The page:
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You know it's an election year when ...

At the start of each legislative session, environmental lobbyists give lawmakers a wish list of wannabe bills that would benefit human health and protect Earth. Most of the time, lawmakers take those lists and promptly throw them in the trash — and not the recycling bin.

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But election years are different. Most legislators want to be a friend of the environment on the campaign trail, even while they assault it under the Gold Dome.

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Later this year, every state lawmaker and most elected officeholders will be up for election. The fun part will be watching the candidates try to out-green each other in the General Assembly, which opened Jan. 9.

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For instance, you know it's an election year when two gubernatorial candidates, Gov. Sonny Perdue and Lt. Gov. Mark Taylor, RSVP for the annual Georgia Environmental Council's legislative reception Jan. 25 — one of the environmental community's biggest events of the year. Don't be surprised if a third candidate, Secretary of State Cathy Cox, shows up as well. (For the record, none of the three candidates have launched direct environmental attacks, though some activists argue that Perdue has harmed the environment through inaction and industry-heavy executive appointments.)

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Now, borrowing ideas from two of the state's top environmental groups, Perdue has announced two major policy recommendations that have been well-received by environmentalists statewide.

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Perdue is seeking to restore the Hazardous Waste Trust Fund, which uses fees and fines to pay for the cleanup of contaminated sites. For the past two years, Perdue and the General Assembly have raided the $32 million in the trust fund, meaning that cleanup work on at least eight hazardous sites had to be abandoned.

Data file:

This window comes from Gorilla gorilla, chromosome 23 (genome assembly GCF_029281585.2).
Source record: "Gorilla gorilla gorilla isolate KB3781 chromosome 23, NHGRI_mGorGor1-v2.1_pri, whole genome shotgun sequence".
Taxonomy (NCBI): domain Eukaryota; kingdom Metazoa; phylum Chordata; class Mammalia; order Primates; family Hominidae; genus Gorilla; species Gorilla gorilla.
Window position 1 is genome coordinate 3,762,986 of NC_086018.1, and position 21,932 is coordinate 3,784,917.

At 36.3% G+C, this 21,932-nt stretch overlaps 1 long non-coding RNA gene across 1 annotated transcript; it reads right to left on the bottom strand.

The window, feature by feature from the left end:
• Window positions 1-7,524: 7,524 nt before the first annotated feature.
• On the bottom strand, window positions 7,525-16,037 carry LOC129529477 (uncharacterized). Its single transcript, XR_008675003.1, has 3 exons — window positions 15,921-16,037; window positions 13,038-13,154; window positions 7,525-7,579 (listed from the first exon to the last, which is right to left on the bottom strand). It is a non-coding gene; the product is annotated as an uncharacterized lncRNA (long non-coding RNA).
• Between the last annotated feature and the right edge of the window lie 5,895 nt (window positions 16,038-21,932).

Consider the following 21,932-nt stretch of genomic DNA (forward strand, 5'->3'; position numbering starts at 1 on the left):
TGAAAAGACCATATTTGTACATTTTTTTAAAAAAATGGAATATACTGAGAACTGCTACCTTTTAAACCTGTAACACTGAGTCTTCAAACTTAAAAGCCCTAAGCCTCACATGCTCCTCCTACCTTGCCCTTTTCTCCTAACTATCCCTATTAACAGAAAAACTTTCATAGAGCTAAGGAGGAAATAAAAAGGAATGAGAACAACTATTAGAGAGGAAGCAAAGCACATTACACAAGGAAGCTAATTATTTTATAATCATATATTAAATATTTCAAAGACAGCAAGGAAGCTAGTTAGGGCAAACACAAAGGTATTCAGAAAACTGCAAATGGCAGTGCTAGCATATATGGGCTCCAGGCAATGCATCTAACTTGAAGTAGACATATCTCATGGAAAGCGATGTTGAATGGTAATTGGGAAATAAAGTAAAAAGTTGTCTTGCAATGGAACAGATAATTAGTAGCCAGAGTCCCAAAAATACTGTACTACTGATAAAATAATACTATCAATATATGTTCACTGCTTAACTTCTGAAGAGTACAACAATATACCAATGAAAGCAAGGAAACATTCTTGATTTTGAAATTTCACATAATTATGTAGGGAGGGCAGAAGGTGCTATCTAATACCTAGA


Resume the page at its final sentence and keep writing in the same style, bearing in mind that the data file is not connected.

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Restoring the trust fund was at the top of the Georgia Conservation Voters' legislative priority list for 2006 — and for the past two years.

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Perdue also is pushing to give landowners who choose to permanently protect their property from development a 25 percent income tax credit. That idea was pushed by both the Georgia Conservation Voters and the Georgia Public Interest Research Group.

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What's more, Rep. Jill Chambers, R-Atlanta, has introduced a bill to ban MTBE, a gasoline additive and suspected carcinogen. And Rep. Jeff Lewis, R-White, has authored a bill that would use tax breaks to encourage power plants that run off landfill gas.

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Heather Hedrick, Perdue's press secretary, points out the governor has introduced several environmentally friendly pieces of legislation over the years, including incentives for telecommuters and a program to preserve greenspace.

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"Gov. Perdue's environmental efforts started before he took office," Hedrick says. "This is not an election-year gimmick."

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GET INVOLVED: For more info, visit www.georgiapirg.org, www.protectgeorgia.org, and www.gecweb.org.




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